Romney's task: Learn from errors made in primaries

Mitt Romney
Republican presidential candidate, former Massachusetts Gov. Mitt Romney greets supporters at the end of his Super Tuesday campaign rally in Boston, Tuesday, March 6, 2012.
AP Photo/Stephan Savoia

Associated Press

Mitt Romney's urgent assignment now is to learn the lessons of a Republican primary season where missteps cost time and money while reinforcing doubts about his presidential candidacy.

It's a must, even his allies say, given President Barack Obama's well-oiled and election-tested machine.

At first glance during the Republican primaries, Romney's team appeared disciplined compared with his rivals'. He also kept one eye on Obama the whole time.

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Yet Romney gave his GOP opponents openings with verbal gaffes that highlighted his vulnerabilities. He let states such as South Carolina and Colorado slip away, unexpected losses that extended the campaign for the nomination and prevented Romney from focusing Obama in earnest until this month, when chief rival Rick Santorum dropped out.

Since then, Romney aides have mapped out a general election strategy that they will try to execute with more precision than they did their primary playbook.

"It's a completely different game in the general election. You have to define a set of states that you have to have, and win them," said Charlie Black, a GOP presidential campaign strategist. "It's a one-day sale."

To succeed against Obama, Republicans say, Romney will have to be nimble in accumulating the 270 electoral votes needed to win the White House. Allies say he must anticipate an Obama rise in toss-up states and GOP-leaning states Democrats may try to compete in, and work early to head off such surges.

Romney failed to do that in at least two instances during the primary.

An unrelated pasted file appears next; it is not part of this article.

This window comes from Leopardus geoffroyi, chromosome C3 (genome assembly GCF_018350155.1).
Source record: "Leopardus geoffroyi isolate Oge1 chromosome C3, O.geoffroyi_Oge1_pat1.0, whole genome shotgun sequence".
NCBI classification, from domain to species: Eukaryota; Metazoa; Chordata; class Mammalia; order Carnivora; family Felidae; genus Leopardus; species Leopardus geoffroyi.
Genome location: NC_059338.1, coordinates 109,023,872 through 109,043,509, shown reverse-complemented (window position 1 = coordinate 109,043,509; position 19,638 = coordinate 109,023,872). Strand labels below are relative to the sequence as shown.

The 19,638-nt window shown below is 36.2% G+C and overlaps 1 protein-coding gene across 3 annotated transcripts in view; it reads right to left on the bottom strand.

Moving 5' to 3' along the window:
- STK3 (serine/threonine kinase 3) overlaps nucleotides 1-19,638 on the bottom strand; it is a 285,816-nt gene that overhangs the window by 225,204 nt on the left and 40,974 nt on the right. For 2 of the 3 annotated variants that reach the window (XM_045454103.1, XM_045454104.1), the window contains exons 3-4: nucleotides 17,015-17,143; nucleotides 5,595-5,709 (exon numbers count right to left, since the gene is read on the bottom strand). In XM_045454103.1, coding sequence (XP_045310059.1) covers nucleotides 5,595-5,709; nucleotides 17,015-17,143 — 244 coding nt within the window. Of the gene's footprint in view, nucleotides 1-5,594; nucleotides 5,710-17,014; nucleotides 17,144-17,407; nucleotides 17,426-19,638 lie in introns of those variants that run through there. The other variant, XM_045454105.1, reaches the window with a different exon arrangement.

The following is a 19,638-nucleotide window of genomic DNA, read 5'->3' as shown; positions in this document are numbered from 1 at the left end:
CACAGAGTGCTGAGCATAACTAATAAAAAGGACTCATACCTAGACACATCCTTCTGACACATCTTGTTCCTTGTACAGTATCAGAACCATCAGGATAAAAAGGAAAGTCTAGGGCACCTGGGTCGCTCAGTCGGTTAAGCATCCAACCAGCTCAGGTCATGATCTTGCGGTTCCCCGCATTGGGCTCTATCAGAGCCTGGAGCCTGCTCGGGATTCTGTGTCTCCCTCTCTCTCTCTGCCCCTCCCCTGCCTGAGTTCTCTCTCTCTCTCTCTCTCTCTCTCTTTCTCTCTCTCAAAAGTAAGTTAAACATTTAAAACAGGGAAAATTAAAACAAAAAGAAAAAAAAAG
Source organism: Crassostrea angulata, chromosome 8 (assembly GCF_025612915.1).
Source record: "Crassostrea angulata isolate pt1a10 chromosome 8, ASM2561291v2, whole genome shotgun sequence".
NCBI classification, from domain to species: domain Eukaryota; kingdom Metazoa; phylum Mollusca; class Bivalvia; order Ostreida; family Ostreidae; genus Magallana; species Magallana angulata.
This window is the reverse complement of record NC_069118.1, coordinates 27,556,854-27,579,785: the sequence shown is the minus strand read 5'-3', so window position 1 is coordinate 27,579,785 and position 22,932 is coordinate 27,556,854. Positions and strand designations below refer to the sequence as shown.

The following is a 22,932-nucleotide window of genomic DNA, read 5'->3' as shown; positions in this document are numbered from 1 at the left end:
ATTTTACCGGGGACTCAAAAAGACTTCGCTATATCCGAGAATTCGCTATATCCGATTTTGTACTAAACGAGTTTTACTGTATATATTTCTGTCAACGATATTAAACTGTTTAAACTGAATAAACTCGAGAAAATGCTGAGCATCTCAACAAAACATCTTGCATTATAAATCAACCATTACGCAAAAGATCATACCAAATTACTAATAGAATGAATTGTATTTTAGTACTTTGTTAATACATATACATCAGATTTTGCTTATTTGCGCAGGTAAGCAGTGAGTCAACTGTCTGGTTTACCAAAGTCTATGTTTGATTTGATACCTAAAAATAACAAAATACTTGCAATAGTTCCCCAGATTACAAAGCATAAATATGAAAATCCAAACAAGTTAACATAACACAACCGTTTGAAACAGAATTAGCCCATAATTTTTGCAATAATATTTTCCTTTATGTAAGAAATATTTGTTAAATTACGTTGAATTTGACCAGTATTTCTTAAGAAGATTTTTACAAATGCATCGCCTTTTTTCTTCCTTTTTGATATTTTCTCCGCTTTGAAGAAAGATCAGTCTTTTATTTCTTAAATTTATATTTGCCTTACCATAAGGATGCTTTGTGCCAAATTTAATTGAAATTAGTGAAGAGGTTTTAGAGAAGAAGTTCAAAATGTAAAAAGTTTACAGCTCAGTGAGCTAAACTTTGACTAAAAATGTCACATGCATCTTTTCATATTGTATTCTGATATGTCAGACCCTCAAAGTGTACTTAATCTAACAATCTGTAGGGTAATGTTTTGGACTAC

The former Massachusetts governor flew with a head of steam into South Carolina after a New Hampshire victory, and his team all but expected him to cruise to victory in the first-in-the-South primary. But he ended up spending 10 days squaring off against a suddenly ascendant Newt Gingrich, who ultimately won the state.

Romney then turned to Florida, where he beat back a Gingrich challenge.

But while Romney was doing that, Santorum had skipped ahead to Colorado, where voters embraced the former Pennsylvania senator as he seized on the unfolding debate over the Obama administration's ruling on Catholic hospitals and contraception.

Romney had won Colorado four years earlier, during his first run for the White House, and his team expected success again. But by the time Romney turned his attention to Colorado, dropping a token sum on television ads in the campaign's closing days, the state was slipping away.

"A tactical mistake they made was they did try to win Colorado, and failed," Black said. "They got outhustled."

It was Santorum's victories in Colorado, Minnesota and Missouri that established him as Romney's chief rival and set the course for two more months of the nomination fight.

So far in the general election, supporters say Romney has shown he's adept at countering Obama in pivotal states.

Romney pre-empted the president this past week in North Carolina and Ohio, which Obama won in 2008 and are competitive this year. Romney used Obama's own pledges from the 2008 campaign against him in both states.

But even if Romney's campaign successfully limits tactical mistakes, it's an open question whether the candidate himself can avoid the verbal gaffes that have given Republicans and Democrats fodder to attack. His missteps fueled the notion that Romney is nothing more than a wealthy businessman who does not relate to the pain of everyday Americans in a fragile economy.

GOP strategists say Romney must curb his tendency for such awkward remarks, which will be amplified in the general election.

In February, for instance, Romney was trying to explain his efforts to focus on middle-class voters when he said: "I'm not concerned about the very poor." Later that month, Romney said in Michigan, a state with nearly 9 percent unemployment, that his wife "drives a couple of Cadillacs." A few days later, attending the Daytona 500 in Florida, he said, "I have some great friends who are NASCAR team owners."

The most recent gaffe came from a staffer: Senior adviser Eric Fehrnstrom suggested that Romney could reset his strategy after nailing down the GOP nomination, likening the transition to erasing the image on an Etch A Sketch.

Still, for all those comments, Romney's campaign has shown an ability to return the focus to Obama, which Republicans say will be critical in this campaign.